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23.4 Degrees and Falling

It's not the temperature, as they say: it's the obliquity. And yet, the connection with winter weather and decreasing temperatures is very real.

At this point, you may be wondering what on Earth I am writing about, and in fact, you would be very close to answering your own question. Our planet Earth is tilted, or rather, the Earth's axis of rotation is tilted with respect to the ecliptic, and the degree of tilt is referred to as obliquity. If you're wondering what that means, it means that an imaginary line drawn between the north and south poles would make an angle of 23.4 degrees (actually, 23.43696 degrees) with an imaginary plane that describes the Earth's orbit. But these imaginary constructs have very real consequences. Only a tilted planet has seasons, and seasons, while not a prerequisite for life, tend to moderate planetary climates and homogenize, so to speak, climatic extremes. At the very least, seasons make life on Earth more widespread and diverse. Right now, the south-pole end of the Earth's axis points towards the Sun. In three months, the axis will point along a line tangent to the Earth's orbit. In six months, the north-pole end of the axis will tilt right at the Sun, and so forth.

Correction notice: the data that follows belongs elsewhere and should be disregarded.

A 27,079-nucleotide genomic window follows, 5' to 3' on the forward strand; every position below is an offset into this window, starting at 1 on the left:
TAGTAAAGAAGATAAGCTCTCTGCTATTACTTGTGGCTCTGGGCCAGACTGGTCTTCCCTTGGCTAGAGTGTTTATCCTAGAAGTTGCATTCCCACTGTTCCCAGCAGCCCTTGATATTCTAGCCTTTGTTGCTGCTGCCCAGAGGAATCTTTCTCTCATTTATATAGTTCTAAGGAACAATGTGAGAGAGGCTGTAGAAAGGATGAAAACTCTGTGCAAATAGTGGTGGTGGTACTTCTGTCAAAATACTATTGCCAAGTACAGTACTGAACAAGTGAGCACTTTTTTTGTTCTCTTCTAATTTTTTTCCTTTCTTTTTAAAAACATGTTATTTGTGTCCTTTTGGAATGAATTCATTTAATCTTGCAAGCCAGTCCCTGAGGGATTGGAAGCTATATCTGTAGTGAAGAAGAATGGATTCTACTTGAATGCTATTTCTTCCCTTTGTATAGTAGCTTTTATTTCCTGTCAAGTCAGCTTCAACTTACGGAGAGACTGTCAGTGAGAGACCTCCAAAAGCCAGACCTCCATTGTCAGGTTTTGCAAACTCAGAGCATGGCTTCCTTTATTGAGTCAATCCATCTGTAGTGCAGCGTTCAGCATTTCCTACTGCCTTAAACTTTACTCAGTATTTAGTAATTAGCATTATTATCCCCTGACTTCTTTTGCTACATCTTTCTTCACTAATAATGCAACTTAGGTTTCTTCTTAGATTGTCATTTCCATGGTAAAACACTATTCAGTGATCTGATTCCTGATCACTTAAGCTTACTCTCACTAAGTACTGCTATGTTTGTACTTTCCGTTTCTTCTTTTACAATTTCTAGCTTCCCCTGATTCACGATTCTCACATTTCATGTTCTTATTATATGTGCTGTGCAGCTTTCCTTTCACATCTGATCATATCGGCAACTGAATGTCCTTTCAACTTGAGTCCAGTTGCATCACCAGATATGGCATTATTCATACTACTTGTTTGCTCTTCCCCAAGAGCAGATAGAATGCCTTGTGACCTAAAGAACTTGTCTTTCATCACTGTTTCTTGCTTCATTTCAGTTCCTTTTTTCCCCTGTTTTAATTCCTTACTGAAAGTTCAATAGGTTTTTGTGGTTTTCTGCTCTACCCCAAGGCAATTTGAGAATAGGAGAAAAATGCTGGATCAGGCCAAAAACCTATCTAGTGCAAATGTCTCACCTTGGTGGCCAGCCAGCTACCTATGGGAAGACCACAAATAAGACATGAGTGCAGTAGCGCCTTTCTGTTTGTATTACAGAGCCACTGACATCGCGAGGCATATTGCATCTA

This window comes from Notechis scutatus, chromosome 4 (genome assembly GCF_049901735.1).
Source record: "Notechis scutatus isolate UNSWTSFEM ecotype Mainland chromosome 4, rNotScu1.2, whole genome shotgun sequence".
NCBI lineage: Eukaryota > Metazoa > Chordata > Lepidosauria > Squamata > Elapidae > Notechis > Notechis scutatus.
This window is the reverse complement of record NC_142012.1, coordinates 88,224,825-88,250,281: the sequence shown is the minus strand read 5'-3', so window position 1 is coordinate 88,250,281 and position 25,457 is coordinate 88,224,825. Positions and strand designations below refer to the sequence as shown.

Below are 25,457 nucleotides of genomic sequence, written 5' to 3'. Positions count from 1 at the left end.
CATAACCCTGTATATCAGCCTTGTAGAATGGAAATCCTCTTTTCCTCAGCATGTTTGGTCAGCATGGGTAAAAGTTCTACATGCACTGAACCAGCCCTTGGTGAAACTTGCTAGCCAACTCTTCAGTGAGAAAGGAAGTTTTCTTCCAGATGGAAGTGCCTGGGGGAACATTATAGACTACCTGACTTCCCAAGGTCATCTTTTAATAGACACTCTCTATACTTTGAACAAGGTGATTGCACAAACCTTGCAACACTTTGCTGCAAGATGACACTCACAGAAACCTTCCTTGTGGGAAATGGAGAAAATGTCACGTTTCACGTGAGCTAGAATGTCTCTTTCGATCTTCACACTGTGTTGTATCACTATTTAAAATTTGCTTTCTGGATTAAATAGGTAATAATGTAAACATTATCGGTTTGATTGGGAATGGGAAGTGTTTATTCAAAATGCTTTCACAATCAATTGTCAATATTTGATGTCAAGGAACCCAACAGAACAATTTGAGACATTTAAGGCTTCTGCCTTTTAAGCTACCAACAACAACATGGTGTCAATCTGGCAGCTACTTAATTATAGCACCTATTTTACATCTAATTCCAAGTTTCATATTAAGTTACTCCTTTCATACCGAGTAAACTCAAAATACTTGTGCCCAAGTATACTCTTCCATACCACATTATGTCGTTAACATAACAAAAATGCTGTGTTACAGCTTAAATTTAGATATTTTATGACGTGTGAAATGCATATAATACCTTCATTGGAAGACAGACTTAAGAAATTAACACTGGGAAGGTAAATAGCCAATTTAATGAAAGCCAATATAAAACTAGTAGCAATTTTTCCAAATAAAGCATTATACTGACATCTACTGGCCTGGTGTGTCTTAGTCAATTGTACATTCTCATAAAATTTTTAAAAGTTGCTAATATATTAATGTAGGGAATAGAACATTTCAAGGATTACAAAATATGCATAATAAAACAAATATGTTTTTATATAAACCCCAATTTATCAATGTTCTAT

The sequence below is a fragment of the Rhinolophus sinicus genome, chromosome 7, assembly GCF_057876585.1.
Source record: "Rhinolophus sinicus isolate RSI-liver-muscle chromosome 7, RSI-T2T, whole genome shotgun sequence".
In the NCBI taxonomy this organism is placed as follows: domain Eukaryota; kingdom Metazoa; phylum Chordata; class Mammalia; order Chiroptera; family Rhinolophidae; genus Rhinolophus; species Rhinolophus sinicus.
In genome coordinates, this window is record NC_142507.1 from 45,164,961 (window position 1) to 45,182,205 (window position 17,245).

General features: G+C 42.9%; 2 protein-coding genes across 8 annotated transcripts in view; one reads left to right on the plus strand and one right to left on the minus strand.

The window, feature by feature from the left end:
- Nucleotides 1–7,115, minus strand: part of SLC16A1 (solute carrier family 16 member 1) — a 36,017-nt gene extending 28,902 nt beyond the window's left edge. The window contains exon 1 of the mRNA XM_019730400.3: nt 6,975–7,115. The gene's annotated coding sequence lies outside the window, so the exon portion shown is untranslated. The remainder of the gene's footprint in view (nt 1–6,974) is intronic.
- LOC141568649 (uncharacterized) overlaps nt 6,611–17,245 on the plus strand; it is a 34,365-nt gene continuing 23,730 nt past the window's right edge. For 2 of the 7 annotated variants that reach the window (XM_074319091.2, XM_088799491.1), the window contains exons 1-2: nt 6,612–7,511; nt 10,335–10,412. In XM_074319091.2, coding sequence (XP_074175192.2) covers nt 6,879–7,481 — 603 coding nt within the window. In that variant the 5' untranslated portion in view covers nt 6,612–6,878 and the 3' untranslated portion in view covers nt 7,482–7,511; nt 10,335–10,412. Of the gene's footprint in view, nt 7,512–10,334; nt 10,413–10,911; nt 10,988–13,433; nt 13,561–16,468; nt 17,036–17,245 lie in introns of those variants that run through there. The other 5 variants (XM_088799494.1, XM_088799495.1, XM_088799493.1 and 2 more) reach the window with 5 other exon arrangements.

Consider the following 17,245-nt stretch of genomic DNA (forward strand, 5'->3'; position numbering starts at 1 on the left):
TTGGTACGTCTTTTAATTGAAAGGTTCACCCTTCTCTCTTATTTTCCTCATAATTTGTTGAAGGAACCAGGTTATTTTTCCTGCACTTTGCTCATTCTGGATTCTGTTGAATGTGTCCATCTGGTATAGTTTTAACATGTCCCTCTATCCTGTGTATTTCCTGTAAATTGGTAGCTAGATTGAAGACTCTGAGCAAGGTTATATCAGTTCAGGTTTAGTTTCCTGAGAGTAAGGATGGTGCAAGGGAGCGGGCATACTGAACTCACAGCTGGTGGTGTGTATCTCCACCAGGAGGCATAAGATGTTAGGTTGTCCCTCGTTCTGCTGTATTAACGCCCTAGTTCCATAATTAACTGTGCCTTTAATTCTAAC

The Earth got tilted fairly early on in its formation, probably as the result of some proto-planet slamming into it, disturbing its rotation and its orbit as well. This type of event almost certainly occurred more than once, and one of these collusions was so violent that a large chunk of our planet was detached, and eventually became our moon. (These family histories get complicated.) Changes in the direction of the axis, and changes in the earth's orbit, have resulted in the angle of obliquity varying between 22.1 degrees and 24.5 degrees every 41,000 years. Right now, the angle of obliquity is getting smaller (hence the title.) We're about halfway through the downward cycle, according to my rough calculations.

On the winter solstice, the northern part of the earth points directly outward from the sun. It's the day we in the northern hemisphere get the least amount of daylight. It's very seldom, if ever, the coldest day of the year, because it takes some time for that lack of sunlight to have its maximum effect on our weather, but it traditionally marks the real start of the winter season. The coldest days will come later. The good news, for plants, for animals, for gardeners, and for human beings in general, is that every day for the next six months will be longer and lighter. Happy solstice!